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Year : 2022  |  Volume : 17  |  Issue : 4  |  Page : 189-192
Lung cancer screening in the gulf: Rationale and recommendations

1 Sultan Qaboos Comprehensive Cancer Care and Research Centre, Muscat, Oman
2 Division of Cardiothoracic Surgery, Sultan Qaboos University Hospital, Muscat, Oman
3 Department of Medicine, Armed Forces Hospital, Muscat, Oman

Date of Submission17-Feb-2022
Date of Acceptance21-Jun-2022
Date of Web Publication07-Oct-2022

Correspondence Address:
Dr. Sami M Bennji
Sultan Qaboos Comprehensive Cancer Care and Research Center, P. O. Box: 566; PC: 123, Muscat
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Source of Support: None, Conflict of Interest: None

DOI: 10.4103/atm.atm_69_22

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Lung cancer is the leading cause of cancer-related death worldwide among both men and women. Although advances in therapy have been made, the 5-year survival rates for lung cancer remain poor, ranging from 10% to 20%. One of the main reasons is late presentation, as only 25% of patients are amenable to cure at the time of presentation. Therefore, the emphasis on lung cancer screening (LCS) is growing with the current evidence that has shown benefits with low-dose computed tomography scan of the chest in high-risk populations. LCS remains a debated topic in Gulf Cooperation Council (GCC) countries, possibly due to a lack of local experience. In this article, we explore the rationale and give recommendations on the best approach for LCS in GCC.

Keywords: Low-dose computed tomography, Lung cancer, Lung cancer screening

How to cite this article:
Bennji SM, Jayakrishnan B, Al-Kindi AH, Al-Jahdhami I, Al-Hashami Z. Lung cancer screening in the gulf: Rationale and recommendations. Ann Thorac Med 2022;17:189-92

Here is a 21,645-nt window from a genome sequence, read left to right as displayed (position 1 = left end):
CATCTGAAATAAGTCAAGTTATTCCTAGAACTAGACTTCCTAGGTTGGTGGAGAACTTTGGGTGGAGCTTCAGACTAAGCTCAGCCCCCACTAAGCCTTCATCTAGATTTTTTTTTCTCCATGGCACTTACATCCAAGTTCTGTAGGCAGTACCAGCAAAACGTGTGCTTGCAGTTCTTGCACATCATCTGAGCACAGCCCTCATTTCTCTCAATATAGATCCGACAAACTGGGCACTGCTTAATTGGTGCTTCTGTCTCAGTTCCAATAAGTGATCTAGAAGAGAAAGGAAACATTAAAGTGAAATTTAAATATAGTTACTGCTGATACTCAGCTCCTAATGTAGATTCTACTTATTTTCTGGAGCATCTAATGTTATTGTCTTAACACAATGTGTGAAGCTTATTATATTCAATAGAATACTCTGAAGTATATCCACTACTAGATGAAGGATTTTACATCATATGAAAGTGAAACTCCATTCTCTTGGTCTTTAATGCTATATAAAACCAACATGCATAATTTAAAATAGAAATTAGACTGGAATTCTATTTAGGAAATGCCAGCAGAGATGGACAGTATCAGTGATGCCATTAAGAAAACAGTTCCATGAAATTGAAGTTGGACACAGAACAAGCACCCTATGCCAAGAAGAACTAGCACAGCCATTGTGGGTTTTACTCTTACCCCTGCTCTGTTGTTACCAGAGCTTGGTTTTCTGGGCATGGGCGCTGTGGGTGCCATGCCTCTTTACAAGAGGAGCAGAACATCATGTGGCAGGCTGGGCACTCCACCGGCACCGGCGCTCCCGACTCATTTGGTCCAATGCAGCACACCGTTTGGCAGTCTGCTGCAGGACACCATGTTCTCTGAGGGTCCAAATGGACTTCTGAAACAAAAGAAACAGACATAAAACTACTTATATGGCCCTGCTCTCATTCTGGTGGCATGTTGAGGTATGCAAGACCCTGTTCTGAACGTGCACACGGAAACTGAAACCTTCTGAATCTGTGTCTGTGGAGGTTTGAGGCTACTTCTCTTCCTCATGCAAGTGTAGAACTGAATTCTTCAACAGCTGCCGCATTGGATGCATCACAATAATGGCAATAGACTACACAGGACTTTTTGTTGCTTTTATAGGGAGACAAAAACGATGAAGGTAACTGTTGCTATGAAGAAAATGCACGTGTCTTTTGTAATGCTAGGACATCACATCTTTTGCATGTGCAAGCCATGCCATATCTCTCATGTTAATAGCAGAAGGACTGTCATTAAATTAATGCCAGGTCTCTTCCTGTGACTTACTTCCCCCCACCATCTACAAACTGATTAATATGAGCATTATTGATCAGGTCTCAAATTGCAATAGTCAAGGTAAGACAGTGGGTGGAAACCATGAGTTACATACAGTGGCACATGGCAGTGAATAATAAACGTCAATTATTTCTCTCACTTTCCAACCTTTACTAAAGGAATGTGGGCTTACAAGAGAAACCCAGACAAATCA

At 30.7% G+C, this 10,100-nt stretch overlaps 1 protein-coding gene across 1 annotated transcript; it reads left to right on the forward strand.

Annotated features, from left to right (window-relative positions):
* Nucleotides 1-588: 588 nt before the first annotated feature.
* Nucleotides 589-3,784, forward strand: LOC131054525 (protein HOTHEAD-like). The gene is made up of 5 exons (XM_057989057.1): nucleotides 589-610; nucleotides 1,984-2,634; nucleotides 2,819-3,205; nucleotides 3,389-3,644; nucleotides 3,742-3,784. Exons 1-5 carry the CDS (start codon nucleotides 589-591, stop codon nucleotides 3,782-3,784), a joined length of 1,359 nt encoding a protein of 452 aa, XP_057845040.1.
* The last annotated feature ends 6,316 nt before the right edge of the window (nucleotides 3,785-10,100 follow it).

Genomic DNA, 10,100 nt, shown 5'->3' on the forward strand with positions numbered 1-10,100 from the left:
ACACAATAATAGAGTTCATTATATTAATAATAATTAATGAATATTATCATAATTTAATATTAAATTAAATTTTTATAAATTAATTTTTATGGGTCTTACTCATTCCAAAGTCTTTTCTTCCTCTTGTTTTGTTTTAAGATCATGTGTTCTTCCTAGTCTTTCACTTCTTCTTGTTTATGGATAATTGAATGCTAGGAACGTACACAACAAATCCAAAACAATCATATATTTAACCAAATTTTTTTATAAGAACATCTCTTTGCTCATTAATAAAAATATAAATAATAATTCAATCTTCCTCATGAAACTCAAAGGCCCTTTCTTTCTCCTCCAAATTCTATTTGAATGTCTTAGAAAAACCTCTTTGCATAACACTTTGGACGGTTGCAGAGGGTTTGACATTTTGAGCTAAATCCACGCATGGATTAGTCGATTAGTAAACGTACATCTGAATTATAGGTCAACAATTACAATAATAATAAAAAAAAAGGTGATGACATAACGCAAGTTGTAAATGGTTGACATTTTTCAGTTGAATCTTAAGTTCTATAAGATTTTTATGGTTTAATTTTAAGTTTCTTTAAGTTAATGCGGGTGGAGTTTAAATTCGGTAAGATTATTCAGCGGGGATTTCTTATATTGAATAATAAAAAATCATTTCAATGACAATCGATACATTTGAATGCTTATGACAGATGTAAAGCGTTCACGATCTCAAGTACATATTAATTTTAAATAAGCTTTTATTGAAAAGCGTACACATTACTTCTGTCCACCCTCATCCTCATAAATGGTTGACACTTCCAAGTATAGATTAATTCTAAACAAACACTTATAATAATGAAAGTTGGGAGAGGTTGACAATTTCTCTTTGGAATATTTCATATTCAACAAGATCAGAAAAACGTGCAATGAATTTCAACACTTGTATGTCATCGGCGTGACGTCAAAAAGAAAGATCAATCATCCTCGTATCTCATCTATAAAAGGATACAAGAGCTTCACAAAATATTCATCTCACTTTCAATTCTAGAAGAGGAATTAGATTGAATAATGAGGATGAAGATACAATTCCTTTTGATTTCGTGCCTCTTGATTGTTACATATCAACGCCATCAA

How to cite this URL:
Bennji SM, Jayakrishnan B, Al-Kindi AH, Al-Jahdhami I, Al-Hashami Z. Lung cancer screening in the gulf: Rationale and recommendations. Ann Thorac Med [serial online] 2022 [cited 2023 Feb 2];17:189-92. Available from:

Lung cancer is considered the most common cause of cancer-related death globally among both men and women representing 18.4% of all cancer deaths with more deaths than breast, colorectal, and cervical cancers combined.[1] Despite advances in therapy the 5-year survival rates for lung cancer irrespective of stage and type is still poor, ranging from 10% to 20%.[2] The major risk factor for lung cancer is smoking which is responsible for about 80%–90% of all lung cancer cases.[3] Age is the other risk factor, the median age for diagnosis being around 70 years. There is a growing emphasis on lung cancer screening (LCS) with evidence showing benefits with low-dose computed tomography scan (LDCT) of chest in high-risk populations. Most of the evidence for LCS comes from developed countries where lung cancer incidence is high.

The age-standardized rate (ASR) of lung cancer in the Middle East and North African region is less than international rates with a range between 4.2 per 100,000 in Yemen and 23 per 100,000 in Lebanon.[4] Lung cancer was found to be the seventh-most common cancer in the Gulf Cooperation Council (GCC) countries with a prevalence of 4.7% of all cancers. The average ASR ranged between 5.9 per 100,000 in Saudi Arabia and 29.0 per 100,000 in Bahrain in men and between 2.9 per 100 000 in the United Arab Emirates (UAE) and 11.0 per 100 000 in Bahrain in women.[5] In Oman, the incidence rate is 5.4 per 100,000.[6] The main reason for this low incidence in Oman is probably the low prevalence of tobacco use.[7] However, a pooled analysis from all Gulf states showed that over 60% of lung cancer diagnosed in GCC countries were at an advanced stage with a 5-year survival rate as low as 10%–20%.[8]

Hence, regular screening or surveillance for those at high risk becomes important as early detection and more dynamic treatment can improve survival. Naturally, the most common cancers that can be detected early are of public health importance. In GCC countries, breast, colorectal, and cervical cancer may demand priority. However, based on the rise in lung cancer incidence in the region and the available evidence for mortality benefits, the rationale of implementing an LCS program is being discussed here.

   Evidence Top

In the late 1990 and early 2000, various reports were published on LDCT for the early detection which was later confirmed by the two prospective randomized studies, The National Lung Screening Trial (NLST).[9] and the Nederlands-Leuvens Longkanker Screenings Onderzoek (NELSON).[10]